Clinical academic rheumatology: Comment on the article by Wickersham et al
Article first published online: 5 OCT 2005
Copyright © 2005 by the American College of Rheumatology
Arthritis Care & Research
Volume 53, Issue 5, page 800, 15 October 2005
How to Cite
Seaman, W. E. (2005), Clinical academic rheumatology: Comment on the article by Wickersham et al. Arthritis & Rheumatism, 53: 800. doi: 10.1002/art.21463
- Issue published online: 5 OCT 2005
- Article first published online: 5 OCT 2005
To the Editors:
In a recent article (Wickersham P, Golz D, West SG. Clinical academic rheumatology: getting more than you pay for. Arthritis Rheum 2005;53:149–54) Wickersham and colleagues noted that academic rheumatologists generate downstream income for their institutions by ordering tests, procedures, and therapies. They believe that academic rheumatologists should be compensated for this. In their discussion, they did not consider the possibility that this may present a conflict of interest.
The authors comment that physicians in private practice can augment their incomes with office-based infusions, radiologic procedures, and laboratory tests. This is not always a good thing; it may encourage the use of tests, procedures, and therapies that have limited benefit, while engendering cost and possible risk to patients. In the studies presented, more than 40% of the downstream revenue was generated by the prescription of intravenous gamma globulin (IVIG). If our salaries were dependent on this revenue, would there not be an incentive to increase the use of IVIG, which currently has limited therapeutic use in rheumatic diseases and which carries considerable cost and some risk?
The authors suggest that rheumatologists should preferentially see patients with inflammatory diseases rather than patients with fibromyalgia. This plan is proposed not because it might best utilize the expertise of rheumatologists but because “although these patients are typically more complicated and take longer for the rheumatologist to evaluate, the downstream revenue generated for the academic medical center hospital and physician practice plan more than compensates for the additional time.” If other subspecialties can generate more downstream revenue than we do, should their patients replace ours?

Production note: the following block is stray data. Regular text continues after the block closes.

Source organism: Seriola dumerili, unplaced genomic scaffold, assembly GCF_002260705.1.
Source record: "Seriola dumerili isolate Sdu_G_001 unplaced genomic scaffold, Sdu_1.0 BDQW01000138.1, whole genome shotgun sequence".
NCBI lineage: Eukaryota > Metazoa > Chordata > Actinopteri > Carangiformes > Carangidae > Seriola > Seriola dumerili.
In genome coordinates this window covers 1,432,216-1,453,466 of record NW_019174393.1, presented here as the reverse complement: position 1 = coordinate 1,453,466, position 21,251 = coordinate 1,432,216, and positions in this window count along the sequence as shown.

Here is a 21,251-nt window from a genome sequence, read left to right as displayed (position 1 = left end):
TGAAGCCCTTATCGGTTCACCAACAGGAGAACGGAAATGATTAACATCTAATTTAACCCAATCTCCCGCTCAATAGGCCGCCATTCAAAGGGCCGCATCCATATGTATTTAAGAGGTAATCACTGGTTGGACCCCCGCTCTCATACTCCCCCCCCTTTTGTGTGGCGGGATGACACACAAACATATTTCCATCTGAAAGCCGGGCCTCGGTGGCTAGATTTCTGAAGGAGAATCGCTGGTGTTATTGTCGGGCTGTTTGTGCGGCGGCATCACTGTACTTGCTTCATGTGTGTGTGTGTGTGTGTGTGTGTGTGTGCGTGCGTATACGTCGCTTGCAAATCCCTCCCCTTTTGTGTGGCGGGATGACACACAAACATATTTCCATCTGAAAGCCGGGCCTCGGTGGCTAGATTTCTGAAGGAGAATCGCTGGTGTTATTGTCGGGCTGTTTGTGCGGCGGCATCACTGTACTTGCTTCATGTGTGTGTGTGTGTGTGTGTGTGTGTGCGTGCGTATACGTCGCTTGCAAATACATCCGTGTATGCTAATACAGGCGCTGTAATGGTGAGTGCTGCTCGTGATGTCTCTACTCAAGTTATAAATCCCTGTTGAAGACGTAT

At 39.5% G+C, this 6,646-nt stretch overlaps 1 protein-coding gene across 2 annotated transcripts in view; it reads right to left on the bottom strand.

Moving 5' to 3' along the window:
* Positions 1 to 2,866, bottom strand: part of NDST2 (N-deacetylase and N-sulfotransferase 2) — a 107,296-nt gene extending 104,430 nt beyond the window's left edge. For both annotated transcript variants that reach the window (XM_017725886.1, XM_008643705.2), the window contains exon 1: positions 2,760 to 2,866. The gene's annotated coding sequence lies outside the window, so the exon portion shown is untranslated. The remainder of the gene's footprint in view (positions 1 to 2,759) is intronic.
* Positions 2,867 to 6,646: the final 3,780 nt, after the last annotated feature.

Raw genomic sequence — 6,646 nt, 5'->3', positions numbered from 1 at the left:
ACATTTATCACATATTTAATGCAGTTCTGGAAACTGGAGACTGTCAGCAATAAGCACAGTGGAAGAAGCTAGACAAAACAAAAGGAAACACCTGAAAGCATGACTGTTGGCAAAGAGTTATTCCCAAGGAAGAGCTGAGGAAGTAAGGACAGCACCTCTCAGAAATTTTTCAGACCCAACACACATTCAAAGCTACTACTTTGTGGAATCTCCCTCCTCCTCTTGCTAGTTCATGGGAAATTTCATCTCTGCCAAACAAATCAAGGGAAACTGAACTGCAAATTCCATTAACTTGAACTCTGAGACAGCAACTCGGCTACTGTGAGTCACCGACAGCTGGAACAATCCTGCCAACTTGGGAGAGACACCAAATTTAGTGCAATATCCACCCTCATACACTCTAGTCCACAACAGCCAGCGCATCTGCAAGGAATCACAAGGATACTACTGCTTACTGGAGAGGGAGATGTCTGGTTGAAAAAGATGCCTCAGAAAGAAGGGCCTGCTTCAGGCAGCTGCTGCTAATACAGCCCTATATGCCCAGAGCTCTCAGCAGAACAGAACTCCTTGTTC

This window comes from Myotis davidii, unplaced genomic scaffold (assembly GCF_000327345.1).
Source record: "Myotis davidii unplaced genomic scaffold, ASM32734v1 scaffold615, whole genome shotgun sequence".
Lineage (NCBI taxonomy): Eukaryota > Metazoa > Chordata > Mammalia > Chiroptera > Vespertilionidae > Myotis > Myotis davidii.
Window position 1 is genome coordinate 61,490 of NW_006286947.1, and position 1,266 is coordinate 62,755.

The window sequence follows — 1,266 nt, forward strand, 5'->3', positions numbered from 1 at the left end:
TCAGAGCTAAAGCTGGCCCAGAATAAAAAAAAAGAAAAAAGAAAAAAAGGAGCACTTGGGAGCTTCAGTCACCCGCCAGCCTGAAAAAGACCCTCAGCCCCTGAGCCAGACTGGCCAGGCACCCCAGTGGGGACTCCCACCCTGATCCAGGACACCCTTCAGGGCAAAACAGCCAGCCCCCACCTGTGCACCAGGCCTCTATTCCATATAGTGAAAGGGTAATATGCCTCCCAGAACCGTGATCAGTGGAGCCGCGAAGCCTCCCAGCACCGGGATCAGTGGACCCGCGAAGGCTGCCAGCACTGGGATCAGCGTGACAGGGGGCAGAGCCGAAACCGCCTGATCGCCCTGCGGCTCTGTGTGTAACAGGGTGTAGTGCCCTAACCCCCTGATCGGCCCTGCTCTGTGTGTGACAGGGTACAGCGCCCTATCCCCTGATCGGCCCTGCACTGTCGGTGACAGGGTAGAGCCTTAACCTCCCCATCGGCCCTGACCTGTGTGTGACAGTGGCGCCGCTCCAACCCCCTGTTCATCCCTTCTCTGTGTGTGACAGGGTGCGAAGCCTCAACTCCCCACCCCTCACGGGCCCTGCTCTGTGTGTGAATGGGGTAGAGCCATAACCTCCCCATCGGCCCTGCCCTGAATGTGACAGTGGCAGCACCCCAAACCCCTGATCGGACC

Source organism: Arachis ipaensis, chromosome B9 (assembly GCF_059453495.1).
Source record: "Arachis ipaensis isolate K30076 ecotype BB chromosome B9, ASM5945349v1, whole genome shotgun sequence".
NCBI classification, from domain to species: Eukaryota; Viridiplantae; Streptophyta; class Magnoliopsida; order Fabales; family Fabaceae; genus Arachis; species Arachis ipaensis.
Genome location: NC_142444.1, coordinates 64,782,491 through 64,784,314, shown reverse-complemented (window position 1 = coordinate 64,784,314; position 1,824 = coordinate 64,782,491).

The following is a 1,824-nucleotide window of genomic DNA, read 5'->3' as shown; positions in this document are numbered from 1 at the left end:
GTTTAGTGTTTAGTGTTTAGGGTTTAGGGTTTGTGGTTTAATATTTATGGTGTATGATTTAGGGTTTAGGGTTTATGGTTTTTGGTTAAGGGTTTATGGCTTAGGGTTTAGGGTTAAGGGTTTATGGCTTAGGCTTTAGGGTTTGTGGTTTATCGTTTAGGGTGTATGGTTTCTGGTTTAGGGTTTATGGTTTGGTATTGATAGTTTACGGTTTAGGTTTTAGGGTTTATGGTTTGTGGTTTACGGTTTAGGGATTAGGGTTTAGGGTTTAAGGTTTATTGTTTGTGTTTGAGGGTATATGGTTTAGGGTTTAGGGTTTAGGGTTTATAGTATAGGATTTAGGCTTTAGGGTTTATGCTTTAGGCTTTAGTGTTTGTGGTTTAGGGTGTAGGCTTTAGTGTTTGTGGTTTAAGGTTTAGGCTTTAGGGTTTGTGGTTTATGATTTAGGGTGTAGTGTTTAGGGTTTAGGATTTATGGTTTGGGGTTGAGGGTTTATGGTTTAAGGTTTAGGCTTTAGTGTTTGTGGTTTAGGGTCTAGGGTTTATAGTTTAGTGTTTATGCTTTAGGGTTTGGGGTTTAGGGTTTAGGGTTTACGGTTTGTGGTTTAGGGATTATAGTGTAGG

Wickersham et al raise important issues regarding inadequate compensation for teaching in academic medicine and the difficulty of offsetting this through a clinical practice for which compensation is relatively low. There are, however, professional problems, with the concluding suggestion that “administrators and division heads should consider the relative contributions of downstream revenue generation when determining compensation levels.”
For further consideration of these issues and others, I recommend the book On the Take by Dr. Jerome Kassirer, even though he, and not I, may profit from the purchase.
William E. Seaman MD*, * University of California at San Francisco.